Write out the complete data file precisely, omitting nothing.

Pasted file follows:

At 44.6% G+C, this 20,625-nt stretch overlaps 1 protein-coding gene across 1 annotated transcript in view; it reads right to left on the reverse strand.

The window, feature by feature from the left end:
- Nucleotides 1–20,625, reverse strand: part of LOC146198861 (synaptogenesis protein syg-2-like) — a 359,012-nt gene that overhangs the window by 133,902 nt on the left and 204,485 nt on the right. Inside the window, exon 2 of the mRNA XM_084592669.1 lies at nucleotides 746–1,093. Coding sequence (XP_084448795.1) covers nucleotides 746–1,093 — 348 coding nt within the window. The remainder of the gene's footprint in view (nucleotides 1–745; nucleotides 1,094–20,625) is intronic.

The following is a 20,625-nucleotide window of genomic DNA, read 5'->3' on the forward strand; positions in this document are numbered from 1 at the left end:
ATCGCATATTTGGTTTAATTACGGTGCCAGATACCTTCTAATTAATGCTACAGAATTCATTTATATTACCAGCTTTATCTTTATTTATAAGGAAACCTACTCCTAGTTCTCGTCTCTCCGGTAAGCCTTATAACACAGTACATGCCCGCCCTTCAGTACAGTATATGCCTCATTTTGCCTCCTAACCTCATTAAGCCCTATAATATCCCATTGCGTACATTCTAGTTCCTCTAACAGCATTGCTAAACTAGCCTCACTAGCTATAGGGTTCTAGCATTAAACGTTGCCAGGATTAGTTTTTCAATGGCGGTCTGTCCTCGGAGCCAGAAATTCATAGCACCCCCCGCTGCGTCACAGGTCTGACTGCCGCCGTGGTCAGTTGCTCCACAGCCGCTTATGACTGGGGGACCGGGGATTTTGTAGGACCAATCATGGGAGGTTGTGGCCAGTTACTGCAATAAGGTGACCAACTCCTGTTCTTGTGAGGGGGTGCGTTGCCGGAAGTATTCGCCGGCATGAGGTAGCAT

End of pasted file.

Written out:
At 44.6% G+C, this 20,625-nt stretch overlaps 1 protein-coding gene across 1 annotated transcript in view; it reads right to left on the reverse strand.

The window, feature by feature from the left end:
- Nucleotides 1–20,625, reverse strand: part of LOC146198861 (synaptogenesis protein syg-2-like) — a 359,012-nt gene that overhangs the window by 133,902 nt on the left and 204,485 nt on the right. Inside the window, exon 2 of the mRNA XM_084592669.1 lies at nucleotides 746–1,093. Coding sequence (XP_084448795.1) covers nucleotides 746–1,093 — 348 coding nt within the window. The remainder of the gene's footprint in view (nucleotides 1–745; nucleotides 1,094–20,625) is intronic.

The following is a 20,625-nucleotide window of genomic DNA, read 5'->3' on the forward strand; positions in this document are numbered from 1 at the left end:
ATCGCATATTTGGTTTAATTACGGTGCCAGATACCTTCTAATTAATGCTACAGAATTCATTTATATTACCAGCTTTATCTTTATTTATAAGGAAACCTACTCCTAGTTCTCGTCTCTCCGGTAAGCCTTATAACACAGTACATGCCCGCCCTTCAGTACAGTATATGCCTCATTTTGCCTCCTAACCTCATTAAGCCCTATAATATCCCATTGCGTACATTCTAGTTCCTCTAACAGCATTGCTAAACTAGCCTCACTAGCTATAGGGTTCTAGCATTAAACGTTGCCAGGATTAGTTTTTCAATGGCGGTCTGTCCTCGGAGCCAGAAATTCATAGCACCCCCCGCTGCGTCACAGGTCTGACTGCCGCCGTGGTCAGTTGCTCCACAGCCGCTTATGACTGGGGGACCGGGGATTTTGTAGGACCAATCATGGGAGGTTGTGGCCAGTTACTGCAATAAGGTGACCAACTCCTGTTCTTGTGAGGGGGTGCGTTGCCGGAAGTATTCGCCGGCATGAGGTAGCAT